I’ve been a big fan of Clive Barker for many, many years. I think I might be one of the only people alive that actually looks forward to the latest Hellraiser direct-to-dvd thriller (they’re hit and miss, but generally entertaining). So I approached this review with a fair share of bias, as well as very high expectations.
The physical book itself is a part of the story. The dust jacket is designed to look old and worn, with the edges singed. The paper that the book is printed on is brownish yellow and old looking. There is no copyright page in the front of the book. It just starts right in. The presentation is very much that of an old diary. (All of the copyright information and dedication, etc. are in the back of the book.)
“Burn this book,” are the first words we read. The first words spoken to us by Mr. B. Gone, a demon from the lower levels of Hell. Over the course of the book he tells us his story, from his life in Hell to how he ended up in the surface world, to his eventual entrapment within the confines of the book itself. All the while, the reader is entreated to destroy the book and give the demon a merciful death. As the novel progresses, the pleas become demands before descending into threats. This proved to be more effective than I anticipated, keeping me glancing over my shoulder for a demon primed to slit my throat.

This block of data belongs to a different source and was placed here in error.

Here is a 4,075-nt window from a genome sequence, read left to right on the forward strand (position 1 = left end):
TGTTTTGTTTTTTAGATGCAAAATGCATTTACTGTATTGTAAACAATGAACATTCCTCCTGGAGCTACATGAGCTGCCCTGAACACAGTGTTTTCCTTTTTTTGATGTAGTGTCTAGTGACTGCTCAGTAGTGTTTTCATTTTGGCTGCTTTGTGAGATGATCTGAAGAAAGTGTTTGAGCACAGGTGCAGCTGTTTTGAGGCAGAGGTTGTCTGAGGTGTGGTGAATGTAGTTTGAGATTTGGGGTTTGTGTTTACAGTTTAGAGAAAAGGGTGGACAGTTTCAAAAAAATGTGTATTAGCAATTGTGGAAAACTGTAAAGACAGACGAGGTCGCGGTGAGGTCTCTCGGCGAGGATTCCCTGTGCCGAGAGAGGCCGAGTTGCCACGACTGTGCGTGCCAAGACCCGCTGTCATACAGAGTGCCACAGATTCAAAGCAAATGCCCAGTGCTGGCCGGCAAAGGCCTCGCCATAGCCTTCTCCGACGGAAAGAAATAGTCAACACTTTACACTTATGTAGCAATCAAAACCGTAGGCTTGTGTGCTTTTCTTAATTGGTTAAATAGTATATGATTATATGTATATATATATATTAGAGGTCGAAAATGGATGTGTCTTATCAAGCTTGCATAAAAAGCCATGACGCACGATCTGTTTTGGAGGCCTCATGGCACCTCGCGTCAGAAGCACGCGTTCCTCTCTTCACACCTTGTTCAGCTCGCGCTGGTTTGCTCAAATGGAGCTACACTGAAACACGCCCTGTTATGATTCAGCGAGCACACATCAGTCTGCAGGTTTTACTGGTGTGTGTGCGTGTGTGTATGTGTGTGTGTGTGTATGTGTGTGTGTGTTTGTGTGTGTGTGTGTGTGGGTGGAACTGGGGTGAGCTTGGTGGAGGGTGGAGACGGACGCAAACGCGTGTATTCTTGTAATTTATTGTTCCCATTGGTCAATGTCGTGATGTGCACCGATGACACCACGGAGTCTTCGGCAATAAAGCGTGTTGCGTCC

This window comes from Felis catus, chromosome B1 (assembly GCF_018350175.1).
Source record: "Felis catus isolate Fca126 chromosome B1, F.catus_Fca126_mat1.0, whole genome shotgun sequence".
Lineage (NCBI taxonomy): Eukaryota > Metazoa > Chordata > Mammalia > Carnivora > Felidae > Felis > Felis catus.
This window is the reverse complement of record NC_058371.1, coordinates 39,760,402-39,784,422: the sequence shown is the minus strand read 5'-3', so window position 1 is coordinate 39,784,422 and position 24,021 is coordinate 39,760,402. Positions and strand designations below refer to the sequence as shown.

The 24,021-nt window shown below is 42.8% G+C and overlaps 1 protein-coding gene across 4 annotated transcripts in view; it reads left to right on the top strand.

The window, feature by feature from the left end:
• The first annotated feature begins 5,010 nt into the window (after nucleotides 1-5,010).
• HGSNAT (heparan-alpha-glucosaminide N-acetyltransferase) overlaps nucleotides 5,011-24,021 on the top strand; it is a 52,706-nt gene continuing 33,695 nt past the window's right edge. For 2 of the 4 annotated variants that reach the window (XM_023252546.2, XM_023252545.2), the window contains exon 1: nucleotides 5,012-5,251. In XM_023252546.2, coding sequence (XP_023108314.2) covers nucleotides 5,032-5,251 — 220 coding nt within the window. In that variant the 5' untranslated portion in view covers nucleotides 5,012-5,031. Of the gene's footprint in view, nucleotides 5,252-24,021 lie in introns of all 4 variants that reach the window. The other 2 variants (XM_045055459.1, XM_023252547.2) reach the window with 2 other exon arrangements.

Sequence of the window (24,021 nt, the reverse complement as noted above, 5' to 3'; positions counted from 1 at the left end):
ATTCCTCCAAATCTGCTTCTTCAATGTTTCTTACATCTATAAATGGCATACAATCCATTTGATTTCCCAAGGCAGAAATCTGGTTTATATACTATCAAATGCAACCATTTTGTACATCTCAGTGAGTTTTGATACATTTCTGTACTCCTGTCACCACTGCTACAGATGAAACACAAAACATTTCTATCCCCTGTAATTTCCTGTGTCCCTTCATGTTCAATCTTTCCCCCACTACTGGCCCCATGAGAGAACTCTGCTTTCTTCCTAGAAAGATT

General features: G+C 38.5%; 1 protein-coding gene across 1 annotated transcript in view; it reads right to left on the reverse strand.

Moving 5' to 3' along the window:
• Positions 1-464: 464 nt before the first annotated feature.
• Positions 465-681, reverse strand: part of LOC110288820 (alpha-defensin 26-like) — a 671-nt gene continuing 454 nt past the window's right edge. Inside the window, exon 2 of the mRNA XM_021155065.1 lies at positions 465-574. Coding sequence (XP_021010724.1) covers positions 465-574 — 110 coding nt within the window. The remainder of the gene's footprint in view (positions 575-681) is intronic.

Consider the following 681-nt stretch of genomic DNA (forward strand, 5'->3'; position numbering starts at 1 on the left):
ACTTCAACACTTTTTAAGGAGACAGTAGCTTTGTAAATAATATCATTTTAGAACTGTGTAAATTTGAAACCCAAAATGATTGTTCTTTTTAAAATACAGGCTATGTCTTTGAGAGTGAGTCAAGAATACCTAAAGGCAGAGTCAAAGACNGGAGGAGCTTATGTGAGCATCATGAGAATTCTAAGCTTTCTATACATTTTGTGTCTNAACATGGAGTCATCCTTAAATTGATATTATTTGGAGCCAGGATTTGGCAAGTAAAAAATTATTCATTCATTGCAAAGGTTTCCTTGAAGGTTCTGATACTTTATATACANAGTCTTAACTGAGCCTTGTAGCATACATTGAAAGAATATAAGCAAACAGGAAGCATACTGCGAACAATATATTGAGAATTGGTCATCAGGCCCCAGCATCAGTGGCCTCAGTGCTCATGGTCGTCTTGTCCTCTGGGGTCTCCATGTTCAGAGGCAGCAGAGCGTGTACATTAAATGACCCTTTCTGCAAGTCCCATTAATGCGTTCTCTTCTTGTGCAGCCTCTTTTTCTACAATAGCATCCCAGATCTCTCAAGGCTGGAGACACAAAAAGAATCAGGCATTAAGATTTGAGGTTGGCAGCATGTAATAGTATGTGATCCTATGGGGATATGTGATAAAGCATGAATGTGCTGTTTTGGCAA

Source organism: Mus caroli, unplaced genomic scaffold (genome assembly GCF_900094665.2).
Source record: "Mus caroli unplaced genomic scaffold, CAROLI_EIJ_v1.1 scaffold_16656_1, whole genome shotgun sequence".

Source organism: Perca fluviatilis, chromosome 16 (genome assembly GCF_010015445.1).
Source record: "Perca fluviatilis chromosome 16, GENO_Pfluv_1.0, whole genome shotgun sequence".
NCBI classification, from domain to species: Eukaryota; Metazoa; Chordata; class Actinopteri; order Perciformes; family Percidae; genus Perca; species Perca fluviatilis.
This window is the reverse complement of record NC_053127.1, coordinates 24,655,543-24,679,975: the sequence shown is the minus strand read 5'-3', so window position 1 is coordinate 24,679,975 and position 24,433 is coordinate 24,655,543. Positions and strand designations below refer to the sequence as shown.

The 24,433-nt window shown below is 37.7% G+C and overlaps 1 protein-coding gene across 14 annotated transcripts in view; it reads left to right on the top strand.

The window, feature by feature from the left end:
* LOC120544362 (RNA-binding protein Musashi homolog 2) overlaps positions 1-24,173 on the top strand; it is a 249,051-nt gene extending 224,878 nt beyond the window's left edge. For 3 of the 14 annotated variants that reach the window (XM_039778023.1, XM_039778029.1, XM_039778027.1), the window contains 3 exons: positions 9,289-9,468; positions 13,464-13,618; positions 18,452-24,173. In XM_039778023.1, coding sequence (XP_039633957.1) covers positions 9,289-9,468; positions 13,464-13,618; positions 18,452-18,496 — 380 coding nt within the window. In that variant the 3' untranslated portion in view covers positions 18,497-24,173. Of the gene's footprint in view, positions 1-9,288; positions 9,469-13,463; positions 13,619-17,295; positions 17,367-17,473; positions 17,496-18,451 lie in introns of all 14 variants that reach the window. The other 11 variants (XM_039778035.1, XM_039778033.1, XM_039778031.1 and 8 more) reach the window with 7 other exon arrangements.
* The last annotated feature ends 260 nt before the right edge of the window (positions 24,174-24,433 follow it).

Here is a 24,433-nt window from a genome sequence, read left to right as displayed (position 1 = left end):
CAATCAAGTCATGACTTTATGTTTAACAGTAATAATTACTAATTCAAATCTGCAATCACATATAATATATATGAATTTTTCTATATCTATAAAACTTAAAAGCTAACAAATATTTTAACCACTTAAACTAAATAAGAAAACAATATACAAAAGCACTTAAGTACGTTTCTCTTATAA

The story builds to a climax centered on the invention of the printing press. Barker fantasizes that the creation of the press was a pivotal moment in the war between heaven and hell, where powerful words and ideas were argued over like a nasty divorce couple.
I really enjoyed the first 3/4 of the novel. I just love the way Barker writes. It’s very compelling and I found myself turning the pages and burning through the book (not literally). And I enjoyed the ending for what it was, I just wasn’t that satisfied with what it was. I found the inclusion of the printing press plot to be superfluous and I thought there were a few different directions Barker could have taken the story to really deliver a whollop of an ending.
Overall, I highly recommend Mister B. Gone for Clive Barker and horror fans. And pretty much anybody that enjoys really entertaining writing. But if you’re going to read a Clive Barker book for the first time, try Weaveworld or The Great And Secret Show.